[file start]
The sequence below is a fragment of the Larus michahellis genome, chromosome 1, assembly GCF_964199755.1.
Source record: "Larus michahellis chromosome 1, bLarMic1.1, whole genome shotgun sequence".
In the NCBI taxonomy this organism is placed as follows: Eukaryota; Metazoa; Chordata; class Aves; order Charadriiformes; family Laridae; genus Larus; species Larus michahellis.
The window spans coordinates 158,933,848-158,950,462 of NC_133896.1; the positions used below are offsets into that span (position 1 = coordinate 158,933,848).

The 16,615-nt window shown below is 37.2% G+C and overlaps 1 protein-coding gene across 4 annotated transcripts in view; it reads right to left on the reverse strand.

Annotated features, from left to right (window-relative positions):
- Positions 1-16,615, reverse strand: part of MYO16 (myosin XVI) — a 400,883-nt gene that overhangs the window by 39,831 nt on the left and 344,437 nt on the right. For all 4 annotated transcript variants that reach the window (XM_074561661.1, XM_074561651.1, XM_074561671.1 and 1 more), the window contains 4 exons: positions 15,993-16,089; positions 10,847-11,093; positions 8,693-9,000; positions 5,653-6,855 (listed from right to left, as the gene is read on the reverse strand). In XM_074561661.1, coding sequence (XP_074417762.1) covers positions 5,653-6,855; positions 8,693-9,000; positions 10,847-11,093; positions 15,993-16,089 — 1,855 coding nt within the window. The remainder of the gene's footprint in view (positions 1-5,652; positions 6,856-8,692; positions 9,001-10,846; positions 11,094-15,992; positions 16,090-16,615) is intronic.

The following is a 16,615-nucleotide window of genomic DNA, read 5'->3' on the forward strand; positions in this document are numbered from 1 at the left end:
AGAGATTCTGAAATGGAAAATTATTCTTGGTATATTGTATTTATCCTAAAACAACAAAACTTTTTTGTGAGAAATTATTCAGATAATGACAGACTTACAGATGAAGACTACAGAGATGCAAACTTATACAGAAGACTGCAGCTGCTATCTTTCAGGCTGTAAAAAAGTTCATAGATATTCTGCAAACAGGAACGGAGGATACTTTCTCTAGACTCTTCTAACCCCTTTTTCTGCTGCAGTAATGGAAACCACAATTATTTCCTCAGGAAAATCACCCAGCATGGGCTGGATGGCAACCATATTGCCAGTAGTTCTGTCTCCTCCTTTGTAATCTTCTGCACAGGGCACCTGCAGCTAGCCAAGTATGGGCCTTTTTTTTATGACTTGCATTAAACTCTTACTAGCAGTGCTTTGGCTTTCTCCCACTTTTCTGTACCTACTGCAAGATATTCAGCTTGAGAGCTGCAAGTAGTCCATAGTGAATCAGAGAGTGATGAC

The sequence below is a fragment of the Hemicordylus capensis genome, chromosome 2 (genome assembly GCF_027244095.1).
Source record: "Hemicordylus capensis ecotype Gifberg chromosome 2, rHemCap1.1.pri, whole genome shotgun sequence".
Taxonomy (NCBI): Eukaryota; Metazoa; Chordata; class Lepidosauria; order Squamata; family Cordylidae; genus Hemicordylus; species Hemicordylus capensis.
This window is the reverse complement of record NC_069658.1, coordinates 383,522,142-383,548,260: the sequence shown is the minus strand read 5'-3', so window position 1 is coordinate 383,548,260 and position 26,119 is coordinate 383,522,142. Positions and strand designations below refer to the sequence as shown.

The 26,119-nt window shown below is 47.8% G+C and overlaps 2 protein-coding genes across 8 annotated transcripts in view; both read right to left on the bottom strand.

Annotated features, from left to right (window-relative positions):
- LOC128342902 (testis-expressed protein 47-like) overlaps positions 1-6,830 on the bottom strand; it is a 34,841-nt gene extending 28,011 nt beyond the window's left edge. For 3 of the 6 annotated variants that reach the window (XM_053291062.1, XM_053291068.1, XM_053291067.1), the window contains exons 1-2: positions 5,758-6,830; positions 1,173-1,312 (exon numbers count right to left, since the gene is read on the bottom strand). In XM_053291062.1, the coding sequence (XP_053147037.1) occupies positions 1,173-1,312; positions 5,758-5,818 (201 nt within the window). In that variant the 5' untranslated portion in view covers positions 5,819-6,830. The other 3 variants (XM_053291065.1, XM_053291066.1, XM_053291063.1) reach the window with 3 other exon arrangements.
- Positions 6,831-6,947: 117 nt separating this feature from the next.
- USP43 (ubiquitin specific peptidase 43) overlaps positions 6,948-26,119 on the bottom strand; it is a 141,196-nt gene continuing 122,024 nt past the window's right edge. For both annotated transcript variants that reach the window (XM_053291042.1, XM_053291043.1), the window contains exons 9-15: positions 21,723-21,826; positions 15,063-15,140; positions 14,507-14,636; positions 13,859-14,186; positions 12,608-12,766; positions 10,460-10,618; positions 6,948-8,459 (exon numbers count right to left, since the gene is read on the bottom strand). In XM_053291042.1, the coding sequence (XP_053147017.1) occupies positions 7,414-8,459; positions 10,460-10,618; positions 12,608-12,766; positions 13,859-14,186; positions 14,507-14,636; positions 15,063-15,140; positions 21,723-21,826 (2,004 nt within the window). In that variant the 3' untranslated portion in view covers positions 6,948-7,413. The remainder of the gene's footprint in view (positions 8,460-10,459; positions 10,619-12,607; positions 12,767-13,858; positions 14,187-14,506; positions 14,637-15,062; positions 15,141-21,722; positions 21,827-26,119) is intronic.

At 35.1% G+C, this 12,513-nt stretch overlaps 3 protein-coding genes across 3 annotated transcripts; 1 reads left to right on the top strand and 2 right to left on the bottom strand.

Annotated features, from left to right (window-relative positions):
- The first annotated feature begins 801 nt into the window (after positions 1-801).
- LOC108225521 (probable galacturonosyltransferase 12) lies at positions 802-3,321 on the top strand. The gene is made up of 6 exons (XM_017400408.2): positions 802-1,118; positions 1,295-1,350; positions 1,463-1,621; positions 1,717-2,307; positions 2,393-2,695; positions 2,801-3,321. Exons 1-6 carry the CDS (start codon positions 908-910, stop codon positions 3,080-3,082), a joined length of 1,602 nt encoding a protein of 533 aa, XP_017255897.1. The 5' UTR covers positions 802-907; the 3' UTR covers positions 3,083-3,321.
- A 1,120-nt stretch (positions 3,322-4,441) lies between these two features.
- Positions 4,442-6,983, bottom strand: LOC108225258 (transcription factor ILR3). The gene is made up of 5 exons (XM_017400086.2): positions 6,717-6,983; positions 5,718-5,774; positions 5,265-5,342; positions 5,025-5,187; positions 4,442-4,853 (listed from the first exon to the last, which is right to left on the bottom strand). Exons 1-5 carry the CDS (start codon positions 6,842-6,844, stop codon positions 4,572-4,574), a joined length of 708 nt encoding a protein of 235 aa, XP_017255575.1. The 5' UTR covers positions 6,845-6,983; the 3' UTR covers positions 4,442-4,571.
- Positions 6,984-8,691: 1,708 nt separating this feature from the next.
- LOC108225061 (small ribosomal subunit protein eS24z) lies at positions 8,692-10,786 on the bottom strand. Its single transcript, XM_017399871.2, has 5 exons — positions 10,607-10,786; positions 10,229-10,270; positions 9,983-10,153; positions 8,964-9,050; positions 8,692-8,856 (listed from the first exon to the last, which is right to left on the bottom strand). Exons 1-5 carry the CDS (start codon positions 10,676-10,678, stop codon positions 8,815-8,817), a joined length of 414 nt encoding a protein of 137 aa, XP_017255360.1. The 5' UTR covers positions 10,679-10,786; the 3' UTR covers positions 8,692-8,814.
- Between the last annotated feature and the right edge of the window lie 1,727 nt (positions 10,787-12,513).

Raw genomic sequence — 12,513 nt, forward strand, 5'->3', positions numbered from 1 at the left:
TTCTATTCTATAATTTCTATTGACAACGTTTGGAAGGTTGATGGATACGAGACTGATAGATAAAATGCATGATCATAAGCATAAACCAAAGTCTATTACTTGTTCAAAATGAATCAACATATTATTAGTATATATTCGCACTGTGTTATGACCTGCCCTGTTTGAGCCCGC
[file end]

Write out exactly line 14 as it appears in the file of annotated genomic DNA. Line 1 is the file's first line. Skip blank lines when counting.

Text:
The 26,119-nt window shown below is 47.8% G+C and overlaps 2 protein-coding genes across 8 annotated transcripts in view; both read right to left on the bottom strand.